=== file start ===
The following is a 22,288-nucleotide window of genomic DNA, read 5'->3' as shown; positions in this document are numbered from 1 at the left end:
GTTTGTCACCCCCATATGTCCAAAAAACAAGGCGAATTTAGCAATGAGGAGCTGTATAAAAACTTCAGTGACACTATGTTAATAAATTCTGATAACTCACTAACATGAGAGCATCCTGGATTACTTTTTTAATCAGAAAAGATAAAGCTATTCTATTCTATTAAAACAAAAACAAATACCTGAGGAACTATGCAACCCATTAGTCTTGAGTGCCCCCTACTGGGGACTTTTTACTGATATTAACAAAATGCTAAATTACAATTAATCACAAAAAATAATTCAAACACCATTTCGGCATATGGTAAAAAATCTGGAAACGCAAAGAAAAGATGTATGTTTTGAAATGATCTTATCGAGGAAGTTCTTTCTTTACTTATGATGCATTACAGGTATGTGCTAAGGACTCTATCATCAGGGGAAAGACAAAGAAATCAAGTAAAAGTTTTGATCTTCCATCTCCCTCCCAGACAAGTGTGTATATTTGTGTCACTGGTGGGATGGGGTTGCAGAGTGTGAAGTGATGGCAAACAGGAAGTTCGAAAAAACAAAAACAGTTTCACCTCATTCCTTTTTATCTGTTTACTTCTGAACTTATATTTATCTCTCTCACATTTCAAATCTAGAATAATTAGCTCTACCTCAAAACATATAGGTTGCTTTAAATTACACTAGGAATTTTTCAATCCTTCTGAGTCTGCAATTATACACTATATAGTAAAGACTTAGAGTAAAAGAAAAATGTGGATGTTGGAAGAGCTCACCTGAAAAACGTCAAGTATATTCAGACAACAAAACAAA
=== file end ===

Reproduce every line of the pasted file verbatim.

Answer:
The following is a 22,288-nucleotide window of genomic DNA, read 5'->3' as shown; positions in this document are numbered from 1 at the left end:
GTTTGTCACCCCCATATGTCCAAAAAACAAGGCGAATTTAGCAATGAGGAGCTGTATAAAAACTTCAGTGACACTATGTTAATAAATTCTGATAACTCACTAACATGAGAGCATCCTGGATTACTTTTTTAATCAGAAAAGATAAAGCTATTCTATTCTATTAAAACAAAAACAAATACCTGAGGAACTATGCAACCCATTAGTCTTGAGTGCCCCCTACTGGGGACTTTTTACTGATATTAACAAAATGCTAAATTACAATTAATCACAAAAAATAATTCAAACACCATTTCGGCATATGGTAAAAAATCTGGAAACGCAAAGAAAAGATGTATGTTTTGAAATGATCTTATCGAGGAAGTTCTTTCTTTACTTATGATGCATTACAGGTATGTGCTAAGGACTCTATCATCAGGGGAAAGACAAAGAAATCAAGTAAAAGTTTTGATCTTCCATCTCCCTCCCAGACAAGTGTGTATATTTGTGTCACTGGTGGGATGGGGTTGCAGAGTGTGAAGTGATGGCAAACAGGAAGTTCGAAAAAACAAAAACAGTTTCACCTCATTCCTTTTTATCTGTTTACTTCTGAACTTATATTTATCTCTCTCACATTTCAAATCTAGAATAATTAGCTCTACCTCAAAACATATAGGTTGCTTTAAATTACACTAGGAATTTTTCAATCCTTCTGAGTCTGCAATTATACACTATATAGTAAAGACTTAGAGTAAAAGAAAAATGTGGATGTTGGAAGAGCTCACCTGAAAAACGTCAAGTATATTCAGACAACAAAACAAA